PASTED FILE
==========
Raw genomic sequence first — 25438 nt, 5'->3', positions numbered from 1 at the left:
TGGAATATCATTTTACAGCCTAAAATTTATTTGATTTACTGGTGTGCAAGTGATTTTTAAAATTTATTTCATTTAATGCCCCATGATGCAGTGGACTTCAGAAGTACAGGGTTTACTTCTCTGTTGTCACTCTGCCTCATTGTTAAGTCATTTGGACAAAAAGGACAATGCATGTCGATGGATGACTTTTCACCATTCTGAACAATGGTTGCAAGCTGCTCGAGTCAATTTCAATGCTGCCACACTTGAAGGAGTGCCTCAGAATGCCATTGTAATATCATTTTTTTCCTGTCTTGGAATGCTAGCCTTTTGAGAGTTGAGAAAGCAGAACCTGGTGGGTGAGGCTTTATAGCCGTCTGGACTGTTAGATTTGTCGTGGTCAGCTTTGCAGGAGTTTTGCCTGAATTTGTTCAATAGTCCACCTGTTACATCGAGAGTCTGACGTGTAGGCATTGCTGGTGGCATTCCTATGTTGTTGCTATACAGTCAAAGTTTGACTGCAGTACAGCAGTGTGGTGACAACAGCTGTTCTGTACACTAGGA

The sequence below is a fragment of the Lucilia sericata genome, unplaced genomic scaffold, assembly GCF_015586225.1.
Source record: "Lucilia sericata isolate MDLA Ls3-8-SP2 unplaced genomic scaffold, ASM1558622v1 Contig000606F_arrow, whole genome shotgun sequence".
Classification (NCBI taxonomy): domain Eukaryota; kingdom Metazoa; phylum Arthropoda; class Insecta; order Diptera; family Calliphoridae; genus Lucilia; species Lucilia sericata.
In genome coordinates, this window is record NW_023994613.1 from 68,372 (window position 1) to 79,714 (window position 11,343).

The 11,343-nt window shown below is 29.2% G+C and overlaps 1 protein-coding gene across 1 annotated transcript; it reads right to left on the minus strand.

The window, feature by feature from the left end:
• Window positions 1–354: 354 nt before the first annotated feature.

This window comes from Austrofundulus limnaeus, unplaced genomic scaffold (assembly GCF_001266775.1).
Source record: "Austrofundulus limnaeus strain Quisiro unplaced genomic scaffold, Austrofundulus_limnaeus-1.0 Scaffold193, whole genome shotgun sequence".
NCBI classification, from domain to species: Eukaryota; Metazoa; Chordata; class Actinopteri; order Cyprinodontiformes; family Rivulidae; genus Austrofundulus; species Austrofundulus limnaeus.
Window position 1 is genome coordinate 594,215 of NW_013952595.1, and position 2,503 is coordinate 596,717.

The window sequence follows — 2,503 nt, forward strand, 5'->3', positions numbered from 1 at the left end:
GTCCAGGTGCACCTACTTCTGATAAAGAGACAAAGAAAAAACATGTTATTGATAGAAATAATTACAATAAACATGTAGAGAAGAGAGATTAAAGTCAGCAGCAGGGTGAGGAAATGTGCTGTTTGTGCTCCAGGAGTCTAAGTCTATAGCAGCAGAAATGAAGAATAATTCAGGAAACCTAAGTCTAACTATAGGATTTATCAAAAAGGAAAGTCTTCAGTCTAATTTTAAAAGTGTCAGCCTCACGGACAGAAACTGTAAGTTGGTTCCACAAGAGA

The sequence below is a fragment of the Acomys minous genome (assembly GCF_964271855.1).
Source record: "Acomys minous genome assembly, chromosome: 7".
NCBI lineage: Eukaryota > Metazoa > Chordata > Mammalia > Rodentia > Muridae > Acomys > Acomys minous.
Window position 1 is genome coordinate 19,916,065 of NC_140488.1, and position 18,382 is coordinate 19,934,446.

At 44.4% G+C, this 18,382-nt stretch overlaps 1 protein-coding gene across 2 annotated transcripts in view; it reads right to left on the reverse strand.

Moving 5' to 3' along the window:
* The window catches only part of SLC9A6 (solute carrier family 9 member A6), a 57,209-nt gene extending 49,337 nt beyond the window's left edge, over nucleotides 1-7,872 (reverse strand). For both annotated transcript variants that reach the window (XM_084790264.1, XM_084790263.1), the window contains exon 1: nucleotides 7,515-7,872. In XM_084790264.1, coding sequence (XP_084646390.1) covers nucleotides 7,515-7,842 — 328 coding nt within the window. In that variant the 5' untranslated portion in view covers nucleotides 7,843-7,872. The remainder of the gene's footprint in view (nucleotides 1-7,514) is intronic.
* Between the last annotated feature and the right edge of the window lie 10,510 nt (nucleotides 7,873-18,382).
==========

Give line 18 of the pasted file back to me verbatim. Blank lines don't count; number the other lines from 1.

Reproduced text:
NCBI lineage: Eukaryota > Metazoa > Chordata > Mammalia > Rodentia > Muridae > Acomys > Acomys minous.